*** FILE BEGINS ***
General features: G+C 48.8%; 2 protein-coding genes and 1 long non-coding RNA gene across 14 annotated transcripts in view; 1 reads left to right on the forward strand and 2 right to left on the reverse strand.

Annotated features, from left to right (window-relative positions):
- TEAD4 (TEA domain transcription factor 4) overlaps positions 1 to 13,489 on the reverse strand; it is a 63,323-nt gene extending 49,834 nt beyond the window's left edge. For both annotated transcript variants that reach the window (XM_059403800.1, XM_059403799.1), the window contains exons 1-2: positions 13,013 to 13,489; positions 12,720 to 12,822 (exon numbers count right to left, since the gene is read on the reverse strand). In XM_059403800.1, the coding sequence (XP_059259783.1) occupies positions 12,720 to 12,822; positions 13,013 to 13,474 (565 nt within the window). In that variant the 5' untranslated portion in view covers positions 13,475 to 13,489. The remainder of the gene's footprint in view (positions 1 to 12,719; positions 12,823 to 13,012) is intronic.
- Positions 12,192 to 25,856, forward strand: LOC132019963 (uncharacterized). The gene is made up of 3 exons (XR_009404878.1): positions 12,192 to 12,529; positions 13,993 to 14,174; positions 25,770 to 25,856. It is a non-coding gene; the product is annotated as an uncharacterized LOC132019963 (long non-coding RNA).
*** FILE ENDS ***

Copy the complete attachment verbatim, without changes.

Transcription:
General features: G+C 48.8%; 2 protein-coding genes and 1 long non-coding RNA gene across 14 annotated transcripts in view; 1 reads left to right on the forward strand and 2 right to left on the reverse strand.

Annotated features, from left to right (window-relative positions):
- TEAD4 (TEA domain transcription factor 4) overlaps positions 1 to 13,489 on the reverse strand; it is a 63,323-nt gene extending 49,834 nt beyond the window's left edge. For both annotated transcript variants that reach the window (XM_059403800.1, XM_059403799.1), the window contains exons 1-2: positions 13,013 to 13,489; positions 12,720 to 12,822 (exon numbers count right to left, since the gene is read on the reverse strand). In XM_059403800.1, the coding sequence (XP_059259783.1) occupies positions 12,720 to 12,822; positions 13,013 to 13,474 (565 nt within the window). In that variant the 5' untranslated portion in view covers positions 13,475 to 13,489. The remainder of the gene's footprint in view (positions 1 to 12,719; positions 12,823 to 13,012) is intronic.
- Positions 12,192 to 25,856, forward strand: LOC132019963 (uncharacterized). The gene is made up of 3 exons (XR_009404878.1): positions 12,192 to 12,529; positions 13,993 to 14,174; positions 25,770 to 25,856. It is a non-coding gene; the product is annotated as an uncharacterized LOC132019963 (long non-coding RNA).